The European governments are almost all of them framed, and administered with a view to arms, and war, as that in which their chief glory consists; they mistake the end of government--it was designed to save men[']s lives, not to destroy them. We ought to furnish the world with an example of a great people, who in their civil institutions hold chiefly in view, the attainment of virtue, and happiness among ourselves. Let the monarchs in Europe, share among them the glory of depopulating countries, and butchering thousands of their innocent citizens, to revenge private quarrels, or to punish an insult offered to a wife, a mistress, or a favorite: I envy them not the honor, and I pray heaven this country may never be ambitious of it. The czar Peter the great, acquired great glory by his arms; but all this was nothing, compared with the true glory which he obtained, by civilizing his rude and barbarous subjects, diffusing among them knowledge, and establishing, and cultivating the arts of life: by the former he desolated countries, and drenched the earth with human blood: by the latter he softened the ferocious nature of his people, and pointed them to the means of human happiness. The most important end of government then, is the proper direction of its internal policy, and oeconomy; this is the province of the state governments, and it is evident, and is indeed admitted, that these ought to be under their controul. Is it not then preposterous, and in the highest degree absurd, when the state governments are vested with powers so essential to the peace and good order of society, to take from them the means of their own preservation?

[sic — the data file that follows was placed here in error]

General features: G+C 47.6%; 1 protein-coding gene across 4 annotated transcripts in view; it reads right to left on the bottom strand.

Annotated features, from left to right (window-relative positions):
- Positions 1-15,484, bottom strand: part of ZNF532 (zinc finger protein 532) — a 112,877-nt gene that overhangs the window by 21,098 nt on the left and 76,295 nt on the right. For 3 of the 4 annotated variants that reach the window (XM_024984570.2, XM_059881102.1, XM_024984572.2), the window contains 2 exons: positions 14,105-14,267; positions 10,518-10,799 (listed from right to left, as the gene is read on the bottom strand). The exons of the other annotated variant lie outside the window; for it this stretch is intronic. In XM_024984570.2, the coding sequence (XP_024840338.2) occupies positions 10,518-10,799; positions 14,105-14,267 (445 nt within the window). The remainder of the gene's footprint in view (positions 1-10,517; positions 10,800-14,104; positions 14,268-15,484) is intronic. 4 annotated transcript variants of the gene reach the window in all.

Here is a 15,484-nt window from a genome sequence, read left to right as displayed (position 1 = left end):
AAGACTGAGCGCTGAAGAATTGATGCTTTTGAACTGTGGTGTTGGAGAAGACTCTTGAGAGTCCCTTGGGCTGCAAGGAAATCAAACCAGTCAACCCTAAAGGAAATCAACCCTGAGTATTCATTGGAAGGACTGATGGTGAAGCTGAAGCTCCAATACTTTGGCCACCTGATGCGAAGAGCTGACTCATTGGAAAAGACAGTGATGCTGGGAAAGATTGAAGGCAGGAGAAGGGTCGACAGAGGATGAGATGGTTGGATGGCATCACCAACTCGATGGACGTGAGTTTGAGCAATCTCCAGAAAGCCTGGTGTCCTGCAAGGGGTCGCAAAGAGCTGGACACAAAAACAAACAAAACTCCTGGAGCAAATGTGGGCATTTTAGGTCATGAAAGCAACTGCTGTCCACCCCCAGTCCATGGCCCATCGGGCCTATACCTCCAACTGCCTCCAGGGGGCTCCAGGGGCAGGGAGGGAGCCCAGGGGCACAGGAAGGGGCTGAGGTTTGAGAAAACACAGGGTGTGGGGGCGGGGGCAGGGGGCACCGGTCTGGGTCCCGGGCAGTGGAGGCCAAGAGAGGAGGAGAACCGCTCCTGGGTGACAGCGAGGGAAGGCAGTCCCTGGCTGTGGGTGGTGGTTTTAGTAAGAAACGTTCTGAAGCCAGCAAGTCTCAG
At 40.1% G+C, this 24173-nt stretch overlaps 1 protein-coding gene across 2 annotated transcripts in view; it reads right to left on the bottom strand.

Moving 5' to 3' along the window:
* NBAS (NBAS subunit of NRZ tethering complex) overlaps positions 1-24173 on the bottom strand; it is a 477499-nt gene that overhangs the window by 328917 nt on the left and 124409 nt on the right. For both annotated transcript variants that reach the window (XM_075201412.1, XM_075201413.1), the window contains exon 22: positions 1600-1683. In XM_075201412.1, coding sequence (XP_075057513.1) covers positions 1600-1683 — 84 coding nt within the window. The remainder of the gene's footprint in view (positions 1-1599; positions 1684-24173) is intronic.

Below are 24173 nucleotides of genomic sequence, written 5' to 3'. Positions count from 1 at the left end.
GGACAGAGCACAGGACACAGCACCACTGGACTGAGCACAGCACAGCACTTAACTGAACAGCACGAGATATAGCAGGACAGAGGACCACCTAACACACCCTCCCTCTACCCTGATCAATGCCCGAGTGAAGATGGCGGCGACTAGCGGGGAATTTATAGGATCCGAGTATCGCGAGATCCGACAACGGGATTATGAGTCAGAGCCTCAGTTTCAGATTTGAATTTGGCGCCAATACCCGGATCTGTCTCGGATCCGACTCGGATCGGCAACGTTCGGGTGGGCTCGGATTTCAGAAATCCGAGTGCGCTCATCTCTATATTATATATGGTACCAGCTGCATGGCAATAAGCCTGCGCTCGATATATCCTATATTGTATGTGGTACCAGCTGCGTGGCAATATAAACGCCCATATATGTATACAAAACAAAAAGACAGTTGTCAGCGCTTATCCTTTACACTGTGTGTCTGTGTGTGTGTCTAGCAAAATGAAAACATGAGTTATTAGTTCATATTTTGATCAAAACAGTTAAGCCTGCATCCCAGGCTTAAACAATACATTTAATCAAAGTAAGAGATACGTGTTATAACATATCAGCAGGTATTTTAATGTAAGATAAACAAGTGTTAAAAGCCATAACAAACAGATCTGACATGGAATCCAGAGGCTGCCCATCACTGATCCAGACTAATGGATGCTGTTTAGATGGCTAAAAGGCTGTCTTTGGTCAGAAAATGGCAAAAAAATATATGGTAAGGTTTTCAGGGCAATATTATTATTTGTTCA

The Founders' Constitution
Volume 1, Chapter 8, Document 26
The University of Chicago Press

Storing, Herbert J., ed. The Complete Anti-Federalist. 7 vols. Chicago: University of Chicago Press, 1981.